I was understandably relieved, but it was also made clear that this didn’t mean I wouldn’t get the disease. As well as stating this fact, the limitations of the test were outlined and the other factors, such as ethnicity and lifestyle were explained in detail. I was surprised but impressed that this was included. This honesty and openness further increased my trust in the results and the service as a whole.

Luckily, I don’t carry any of the variants that indicated a higher risk of the four conditions. All of these results included similar information to the Carrier Status section of the report, including the location and details about the variant(s) and gene(s) analysed, hyperlinked references and even a table of the different risks for different groups of people.

Results Section: Traits

My Traits results outlined some of the genetic factors affecting 22 of my characteristics. These were split into the following categories: ‘Taste and Smell’, ‘Facial Features’, ‘Hair’, ‘Physical Characteristics’, ‘Physical Responses’ and ‘Skin’. Each section had between one and six reports and it was fun to compare my actual experiences with the conclusions drawn from my DNA analysis. The most memorable result was probably the one that suggested I am more likely to be able to smell an asparagus metabolite in my urine than others (shown below)!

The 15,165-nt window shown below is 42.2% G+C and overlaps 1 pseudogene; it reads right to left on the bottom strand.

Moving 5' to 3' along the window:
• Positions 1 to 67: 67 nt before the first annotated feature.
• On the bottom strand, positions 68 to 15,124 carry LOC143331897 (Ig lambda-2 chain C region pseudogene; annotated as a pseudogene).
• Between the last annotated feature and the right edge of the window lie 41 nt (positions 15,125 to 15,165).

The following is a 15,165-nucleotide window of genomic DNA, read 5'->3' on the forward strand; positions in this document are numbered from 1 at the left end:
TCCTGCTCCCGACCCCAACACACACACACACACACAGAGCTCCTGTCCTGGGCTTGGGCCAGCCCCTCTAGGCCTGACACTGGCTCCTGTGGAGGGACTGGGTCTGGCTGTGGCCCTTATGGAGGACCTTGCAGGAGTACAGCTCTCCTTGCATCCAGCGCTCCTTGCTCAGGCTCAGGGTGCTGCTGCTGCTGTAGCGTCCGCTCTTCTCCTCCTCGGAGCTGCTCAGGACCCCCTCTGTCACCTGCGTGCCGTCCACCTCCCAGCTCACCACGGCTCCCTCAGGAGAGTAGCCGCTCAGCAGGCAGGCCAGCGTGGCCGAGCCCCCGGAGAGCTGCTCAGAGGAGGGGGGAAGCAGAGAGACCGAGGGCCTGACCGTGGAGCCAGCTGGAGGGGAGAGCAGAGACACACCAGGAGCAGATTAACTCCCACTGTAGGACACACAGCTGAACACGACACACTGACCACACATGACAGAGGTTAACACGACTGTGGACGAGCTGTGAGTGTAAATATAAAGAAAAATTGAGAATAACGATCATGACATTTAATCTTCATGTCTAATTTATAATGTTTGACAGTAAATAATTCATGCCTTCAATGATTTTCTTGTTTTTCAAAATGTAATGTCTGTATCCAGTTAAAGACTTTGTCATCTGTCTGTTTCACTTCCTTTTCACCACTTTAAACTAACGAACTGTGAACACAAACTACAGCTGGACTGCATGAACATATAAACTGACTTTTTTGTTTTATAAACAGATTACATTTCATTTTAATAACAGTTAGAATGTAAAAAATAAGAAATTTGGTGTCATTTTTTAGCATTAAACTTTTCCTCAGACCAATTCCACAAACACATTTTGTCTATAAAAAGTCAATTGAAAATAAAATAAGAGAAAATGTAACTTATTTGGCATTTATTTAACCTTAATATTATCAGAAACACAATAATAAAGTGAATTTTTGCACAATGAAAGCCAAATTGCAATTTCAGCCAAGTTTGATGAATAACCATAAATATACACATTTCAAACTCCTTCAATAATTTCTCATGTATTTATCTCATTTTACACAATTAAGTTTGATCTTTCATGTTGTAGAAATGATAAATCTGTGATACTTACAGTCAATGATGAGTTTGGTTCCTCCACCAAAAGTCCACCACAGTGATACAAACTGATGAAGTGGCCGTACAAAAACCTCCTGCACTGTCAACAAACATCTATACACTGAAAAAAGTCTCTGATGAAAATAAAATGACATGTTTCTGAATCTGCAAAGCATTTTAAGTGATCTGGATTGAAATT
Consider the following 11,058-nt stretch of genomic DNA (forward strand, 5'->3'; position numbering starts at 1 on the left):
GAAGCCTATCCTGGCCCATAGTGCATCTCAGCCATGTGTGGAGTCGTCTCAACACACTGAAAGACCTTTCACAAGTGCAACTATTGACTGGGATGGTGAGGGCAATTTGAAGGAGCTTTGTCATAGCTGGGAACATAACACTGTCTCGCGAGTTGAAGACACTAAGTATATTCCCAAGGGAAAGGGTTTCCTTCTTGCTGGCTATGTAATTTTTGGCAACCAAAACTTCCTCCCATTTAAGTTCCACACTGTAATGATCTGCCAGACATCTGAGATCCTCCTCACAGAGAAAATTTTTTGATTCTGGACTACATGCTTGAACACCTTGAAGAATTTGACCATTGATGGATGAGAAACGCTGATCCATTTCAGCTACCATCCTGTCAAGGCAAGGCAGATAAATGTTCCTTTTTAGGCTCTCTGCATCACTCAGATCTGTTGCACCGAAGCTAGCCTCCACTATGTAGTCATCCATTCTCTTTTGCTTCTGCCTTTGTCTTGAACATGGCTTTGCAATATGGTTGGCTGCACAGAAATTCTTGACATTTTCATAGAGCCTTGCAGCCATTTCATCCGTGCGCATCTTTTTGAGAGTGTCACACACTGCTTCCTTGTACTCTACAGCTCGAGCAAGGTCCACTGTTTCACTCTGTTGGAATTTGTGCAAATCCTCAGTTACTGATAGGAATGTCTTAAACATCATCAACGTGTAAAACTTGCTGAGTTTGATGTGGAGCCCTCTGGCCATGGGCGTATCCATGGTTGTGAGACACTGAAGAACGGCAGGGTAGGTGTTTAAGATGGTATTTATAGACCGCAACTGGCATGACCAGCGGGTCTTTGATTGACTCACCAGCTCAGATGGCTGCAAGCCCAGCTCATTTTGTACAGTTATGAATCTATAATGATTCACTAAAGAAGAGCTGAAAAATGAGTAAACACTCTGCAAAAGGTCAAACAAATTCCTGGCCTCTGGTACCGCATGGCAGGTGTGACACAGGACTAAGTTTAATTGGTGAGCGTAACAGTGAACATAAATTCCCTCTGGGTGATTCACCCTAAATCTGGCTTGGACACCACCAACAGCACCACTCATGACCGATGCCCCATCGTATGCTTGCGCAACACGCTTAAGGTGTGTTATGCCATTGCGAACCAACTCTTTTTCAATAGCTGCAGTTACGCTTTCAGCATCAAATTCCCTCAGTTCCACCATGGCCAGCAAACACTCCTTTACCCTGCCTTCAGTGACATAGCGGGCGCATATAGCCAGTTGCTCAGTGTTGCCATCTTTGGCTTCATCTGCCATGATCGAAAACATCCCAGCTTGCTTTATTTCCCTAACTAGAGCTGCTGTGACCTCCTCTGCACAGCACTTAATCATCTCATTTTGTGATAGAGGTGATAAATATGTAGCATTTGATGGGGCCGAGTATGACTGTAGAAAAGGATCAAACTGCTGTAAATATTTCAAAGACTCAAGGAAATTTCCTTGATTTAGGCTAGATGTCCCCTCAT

Click to see larger
My Asparagus Odor Detection result.

My Asparagus Odor Detection result.

Each result was accompanied by an explanation, as well as a percentage of other 23andMe customers that share that trait. The explanations were interesting yet concise and, similarly to the Carrier Status reports, each result was accompanied by more detailed scientific information about how the conclusion had been reached. It appeared that a lot of the information was, at least in part, based on the self-reported conclusions made in customer surveys, which didn’t seem like a particularly scientific method, and may explain why my eye colour (green/blue) was predicted as brown. It was interesting to be able to compare my results with those of a similar ethnicity, a comparison which was made in each report.